Paralympic Games: Jo Butterfield aims to train through cancer treatment

Paralympic Games: Jo Butterfield aims to train through cancer treatment

Jo Butterfield joined the British wheelchair curling squad last year
Butterfield joined the British wheelchair curling squad in October 2022

Jo Butterfield is determined not to let a breast cancer diagnosis derail her bid for 2026 Paralympic Games glory on the Italian ice.

The Glasgow-based 44-year-old joined the British wheelchair curling squad last year, switching from the club and discus throw, having won gold at the 2016 Rio Games.

“The plan hasn’t changed and my mindset is 100% I want to be a Paralympic gold medallist at Milan Cortina,” said Butterfield as she prepares to begin chemotherapy this week.

“Every day I wake up as I have done for the last however many years, I ask myself what can I do today to help that happen?

“For the next wee while, I will continue looking at what I can do today to make that happen and to follow the doctors’ advice and to do the things that I need to in order to get well.

“I don’t know what tomorrow or the next week is going to look like or how healthy am I going to be, but my plan, which will probably change a few times, is to try and train as much as possible.

“I will do what I can when I can, as much as I can. I have told my team-mates to not stand easy, they need to keep going and they need to know that I am going to be champing at the bit to get my spot on that starting line-up in 2026.”

Butterfield, originally from Yorkshire, was paralysed in 2011 following an operation to remove a spinal tumour.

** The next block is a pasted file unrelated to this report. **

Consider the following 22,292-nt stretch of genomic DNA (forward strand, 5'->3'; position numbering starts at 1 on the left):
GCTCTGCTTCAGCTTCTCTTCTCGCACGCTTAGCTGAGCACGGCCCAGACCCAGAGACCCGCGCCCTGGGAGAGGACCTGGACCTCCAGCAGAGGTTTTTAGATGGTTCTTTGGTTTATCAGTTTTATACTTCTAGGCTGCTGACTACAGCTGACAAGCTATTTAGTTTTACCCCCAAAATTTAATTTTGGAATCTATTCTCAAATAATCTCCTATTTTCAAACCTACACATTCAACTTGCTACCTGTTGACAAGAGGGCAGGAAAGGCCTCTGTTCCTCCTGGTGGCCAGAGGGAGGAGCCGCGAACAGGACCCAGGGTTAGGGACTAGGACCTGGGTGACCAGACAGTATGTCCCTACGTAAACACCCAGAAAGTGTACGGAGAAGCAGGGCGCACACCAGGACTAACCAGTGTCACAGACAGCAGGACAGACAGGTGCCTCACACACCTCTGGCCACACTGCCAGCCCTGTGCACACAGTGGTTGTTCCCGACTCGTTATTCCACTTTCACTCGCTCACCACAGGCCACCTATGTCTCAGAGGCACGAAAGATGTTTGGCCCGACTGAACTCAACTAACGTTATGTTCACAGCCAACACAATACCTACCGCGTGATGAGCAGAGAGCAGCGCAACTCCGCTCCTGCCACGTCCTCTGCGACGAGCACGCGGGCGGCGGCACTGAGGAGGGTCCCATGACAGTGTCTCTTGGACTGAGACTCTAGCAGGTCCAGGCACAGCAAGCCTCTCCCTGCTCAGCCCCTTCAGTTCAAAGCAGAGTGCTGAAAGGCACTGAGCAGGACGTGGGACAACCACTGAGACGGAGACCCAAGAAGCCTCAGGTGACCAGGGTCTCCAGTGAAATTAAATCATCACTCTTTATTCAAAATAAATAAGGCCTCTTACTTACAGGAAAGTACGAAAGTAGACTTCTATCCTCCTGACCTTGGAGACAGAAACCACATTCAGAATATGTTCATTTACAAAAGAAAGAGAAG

She started her sporting rehabilitation by playing wheelchair rugby before switching to athletics and has her sights on becoming the first British athlete to win gold at both a summer and winter Paralympics.

“I have had to go through life changing experiences before and I realised then, if you don’t get going yourself no-one is going to do it for you,” she said.

“I have always been very competitive and very stubborn, so if someone tells me I can’t do something I will try my hardest to prove them wrong. I suppose it is that kind of attitude, someone tells you that cancer has come looking, my response is well I am going to beat it then.

“I think this one is different in that I realise I cannot do this by myself and that team is really important.

“They are what hold me together just now and I can’t explain how the last few weeks have been, but coming into training is the only time I have not thought about breast cancer. I have thought about curling, I have thought about Jo the athlete.

“Having that change of scenery around me has been so positive. So at the same time this is a big thing going on, having those people and the sport around me has just taken the pressure off, made me continue to just be myself.”

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